23 minutes ago
Thursday, September 06, 2018
Poetry Friday: Unimportantly Beautiful
Tuesday's photo prompt (here's some more information about my daily photo habit) was "With Manual Focus," and, after looking up how to focus my camera manually, I took the above photo With Manual Focus. It depicts a straw angel which I bought in a shop in Jacmel. I bought it because the owner of the shop said the proceeds would benefit a program for nursing mothers, and also because I love it. It sits on a shelf in my bedroom in front of a row of poetry books. As I looked at the photo appreciatively this morning, my eye was drawn to that Derek Walcott book right behind the angel. Her wing hides the end of his name. I decided that this morning was the perfect time to take the book down and read some Derek Walcott, since someone else is dealing with my students at this moment, and I am here in the quiet of my room.
In this poem from part 4 of "The Prodigal," Walcott is visiting Italy.
I wanted to be able to write: "There is nothing like it,
to walk down the Via Veneto before sunrise."
And now, you think: he is going to describe it.
I am going to describe the benediction of June,
the grey cool spring air, its ages at prima luce,
too early for coffee from the hotel
and from the locked grids of last night's cafés....
He's up so early because of jet-lag, and he's taking advantage of the morning to walk and observe, reflecting on the similarities of the scene with his home village, Gros Islet, when he himself gets observed.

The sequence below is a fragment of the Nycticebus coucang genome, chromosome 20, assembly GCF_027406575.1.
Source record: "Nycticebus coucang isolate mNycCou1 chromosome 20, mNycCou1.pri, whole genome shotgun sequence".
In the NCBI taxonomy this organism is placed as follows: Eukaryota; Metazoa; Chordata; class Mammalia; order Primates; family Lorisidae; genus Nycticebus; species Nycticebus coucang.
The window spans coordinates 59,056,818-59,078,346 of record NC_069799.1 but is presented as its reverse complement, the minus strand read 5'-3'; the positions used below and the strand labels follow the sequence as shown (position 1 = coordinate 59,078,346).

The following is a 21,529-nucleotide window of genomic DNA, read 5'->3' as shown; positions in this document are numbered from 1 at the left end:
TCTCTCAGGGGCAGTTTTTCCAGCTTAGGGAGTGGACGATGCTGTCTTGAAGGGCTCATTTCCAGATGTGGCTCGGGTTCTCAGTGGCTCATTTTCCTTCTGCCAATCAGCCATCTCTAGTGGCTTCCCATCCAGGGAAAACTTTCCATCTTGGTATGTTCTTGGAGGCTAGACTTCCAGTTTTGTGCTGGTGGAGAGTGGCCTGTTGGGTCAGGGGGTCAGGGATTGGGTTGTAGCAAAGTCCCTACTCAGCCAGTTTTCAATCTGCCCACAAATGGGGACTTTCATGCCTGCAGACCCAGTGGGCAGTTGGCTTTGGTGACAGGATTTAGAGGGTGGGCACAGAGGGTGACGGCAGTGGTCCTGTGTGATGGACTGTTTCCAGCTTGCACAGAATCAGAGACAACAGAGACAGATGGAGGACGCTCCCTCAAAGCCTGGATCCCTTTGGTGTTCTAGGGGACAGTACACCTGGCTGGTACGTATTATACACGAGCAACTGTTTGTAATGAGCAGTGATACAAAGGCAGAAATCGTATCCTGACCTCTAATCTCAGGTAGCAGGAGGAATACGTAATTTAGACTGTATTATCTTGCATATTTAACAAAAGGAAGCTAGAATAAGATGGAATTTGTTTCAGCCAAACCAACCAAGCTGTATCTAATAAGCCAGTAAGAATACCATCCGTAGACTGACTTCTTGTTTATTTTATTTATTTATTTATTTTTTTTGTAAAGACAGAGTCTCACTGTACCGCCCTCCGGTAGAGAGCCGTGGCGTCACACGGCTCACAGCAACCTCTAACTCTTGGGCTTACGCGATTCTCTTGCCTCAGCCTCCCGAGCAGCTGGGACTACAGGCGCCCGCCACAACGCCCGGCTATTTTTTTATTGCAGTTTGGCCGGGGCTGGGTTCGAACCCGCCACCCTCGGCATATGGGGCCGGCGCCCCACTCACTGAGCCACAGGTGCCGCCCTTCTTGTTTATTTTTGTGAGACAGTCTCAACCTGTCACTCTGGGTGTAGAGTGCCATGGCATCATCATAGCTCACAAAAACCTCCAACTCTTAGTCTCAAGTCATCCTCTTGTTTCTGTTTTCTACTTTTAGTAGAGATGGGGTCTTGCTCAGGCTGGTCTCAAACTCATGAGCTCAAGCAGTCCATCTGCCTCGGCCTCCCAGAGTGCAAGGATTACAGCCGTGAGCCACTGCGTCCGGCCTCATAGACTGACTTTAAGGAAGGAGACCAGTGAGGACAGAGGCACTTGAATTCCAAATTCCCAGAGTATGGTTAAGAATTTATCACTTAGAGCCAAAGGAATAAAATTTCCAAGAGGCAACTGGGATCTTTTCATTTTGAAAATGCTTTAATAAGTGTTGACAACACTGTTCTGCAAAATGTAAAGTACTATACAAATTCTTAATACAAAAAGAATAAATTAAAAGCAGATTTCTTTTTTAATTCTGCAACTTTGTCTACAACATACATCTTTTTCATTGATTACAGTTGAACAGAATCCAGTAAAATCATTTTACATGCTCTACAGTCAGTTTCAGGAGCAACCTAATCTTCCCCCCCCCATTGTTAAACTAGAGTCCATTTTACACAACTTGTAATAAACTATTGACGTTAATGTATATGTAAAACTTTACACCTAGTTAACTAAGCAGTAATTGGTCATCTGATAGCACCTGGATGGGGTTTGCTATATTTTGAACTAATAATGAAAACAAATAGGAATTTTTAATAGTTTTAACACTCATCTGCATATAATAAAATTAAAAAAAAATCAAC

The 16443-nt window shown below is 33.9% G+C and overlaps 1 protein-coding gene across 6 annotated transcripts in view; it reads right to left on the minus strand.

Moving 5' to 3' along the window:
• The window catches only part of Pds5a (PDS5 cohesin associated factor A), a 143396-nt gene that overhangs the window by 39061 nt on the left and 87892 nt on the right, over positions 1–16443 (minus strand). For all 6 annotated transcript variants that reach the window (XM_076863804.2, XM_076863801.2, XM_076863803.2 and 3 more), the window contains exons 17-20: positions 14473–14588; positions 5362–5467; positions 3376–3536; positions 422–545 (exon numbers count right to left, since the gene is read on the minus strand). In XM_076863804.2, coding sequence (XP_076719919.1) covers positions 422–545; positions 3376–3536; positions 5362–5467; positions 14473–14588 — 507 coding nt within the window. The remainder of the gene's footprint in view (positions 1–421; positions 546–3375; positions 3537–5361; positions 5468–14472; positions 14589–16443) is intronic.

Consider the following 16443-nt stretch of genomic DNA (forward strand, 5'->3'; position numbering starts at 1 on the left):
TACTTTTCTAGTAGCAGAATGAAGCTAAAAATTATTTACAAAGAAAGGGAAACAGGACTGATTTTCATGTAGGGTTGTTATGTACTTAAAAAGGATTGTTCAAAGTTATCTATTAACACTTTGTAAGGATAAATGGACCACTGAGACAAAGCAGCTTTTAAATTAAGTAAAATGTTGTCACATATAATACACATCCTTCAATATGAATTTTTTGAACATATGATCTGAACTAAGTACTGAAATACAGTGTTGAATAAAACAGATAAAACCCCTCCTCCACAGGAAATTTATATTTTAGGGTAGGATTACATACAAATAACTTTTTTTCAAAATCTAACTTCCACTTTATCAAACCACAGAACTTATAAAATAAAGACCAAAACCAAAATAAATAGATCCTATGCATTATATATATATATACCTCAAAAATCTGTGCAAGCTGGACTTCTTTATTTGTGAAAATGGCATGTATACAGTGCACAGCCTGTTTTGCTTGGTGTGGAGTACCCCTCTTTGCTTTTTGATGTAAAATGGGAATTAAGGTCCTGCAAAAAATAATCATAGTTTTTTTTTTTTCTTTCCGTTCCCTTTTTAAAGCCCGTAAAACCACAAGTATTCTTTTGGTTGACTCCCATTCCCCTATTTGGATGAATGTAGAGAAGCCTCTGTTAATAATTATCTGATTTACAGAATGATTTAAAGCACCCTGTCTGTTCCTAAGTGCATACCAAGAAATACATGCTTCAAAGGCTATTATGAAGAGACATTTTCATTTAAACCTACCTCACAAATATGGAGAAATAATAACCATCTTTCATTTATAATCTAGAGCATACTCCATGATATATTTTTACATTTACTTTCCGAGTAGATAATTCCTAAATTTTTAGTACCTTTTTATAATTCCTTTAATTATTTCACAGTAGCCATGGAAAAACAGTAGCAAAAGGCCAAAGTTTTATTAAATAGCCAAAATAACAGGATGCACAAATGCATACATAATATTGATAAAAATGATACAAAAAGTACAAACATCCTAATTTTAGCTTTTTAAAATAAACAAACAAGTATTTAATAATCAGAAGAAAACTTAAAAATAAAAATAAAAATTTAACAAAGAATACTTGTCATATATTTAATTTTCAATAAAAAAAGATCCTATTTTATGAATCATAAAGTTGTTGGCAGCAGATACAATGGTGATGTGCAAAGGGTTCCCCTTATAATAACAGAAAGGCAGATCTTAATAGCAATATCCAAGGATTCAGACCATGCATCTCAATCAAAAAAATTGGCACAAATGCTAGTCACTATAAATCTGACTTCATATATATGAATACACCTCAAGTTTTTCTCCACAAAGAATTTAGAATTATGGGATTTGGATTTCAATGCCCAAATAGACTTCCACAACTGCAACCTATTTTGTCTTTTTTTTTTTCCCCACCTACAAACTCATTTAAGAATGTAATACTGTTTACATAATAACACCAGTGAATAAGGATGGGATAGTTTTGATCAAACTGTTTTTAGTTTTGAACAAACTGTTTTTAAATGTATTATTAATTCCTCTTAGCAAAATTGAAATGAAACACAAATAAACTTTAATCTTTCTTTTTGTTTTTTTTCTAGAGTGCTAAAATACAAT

...a man came out and examined me
as I copied the name down, a bald young man
in an orange windbreaker who scowled
because of my colour and the terrorists,
and because my village was unimportantly beautiful
unlike his city and the Via Veneto.
I lived in two villages: Greenwich and Gros Islet,
and loved both almost equally. One had the sea,
grey morning light along the waking water,
the other a great river, and if they asked
what country I was from I'd say, "The light
of that tree-lined sunrise down the Via Veneto."
I love the way Walcott has captured the combination of feelings: delight in his surroundings, a sense of not belonging, insecurity about where he comes from (so unimportantly beautiful, his Gros Islet), and complete assurance that he does belong. That light of that morning is his own country, whether his passport would acknowledge it or not.
Imagine if you asked someone what country he was from, and he launched into a description of the "tree-lined sunrise" as though writing an impromptu "Where I'm From" poem. I can't decide if that would be irritating or endearing. But I do know that I enjoyed reading Walcott in my "unimportantly beautiful" room, with sunlight streaming in my windows, and the calm assurance that my students were all right with a sub. Perhaps there was a slight leftover of my nighttime cold medication adding to the sense of peace; there was definitely the fuzzy brain of a cold. Tomorrow I will deal with the inevitable pile of papers I'll have to read when I head back to school. For today, I'm from the light of my room on this goat-lined street of Port-au-Prince, with the fans droning and the stack of tissues by my bed and a book of poetry clutched in my hot little hands.
Carol has this week's roundup.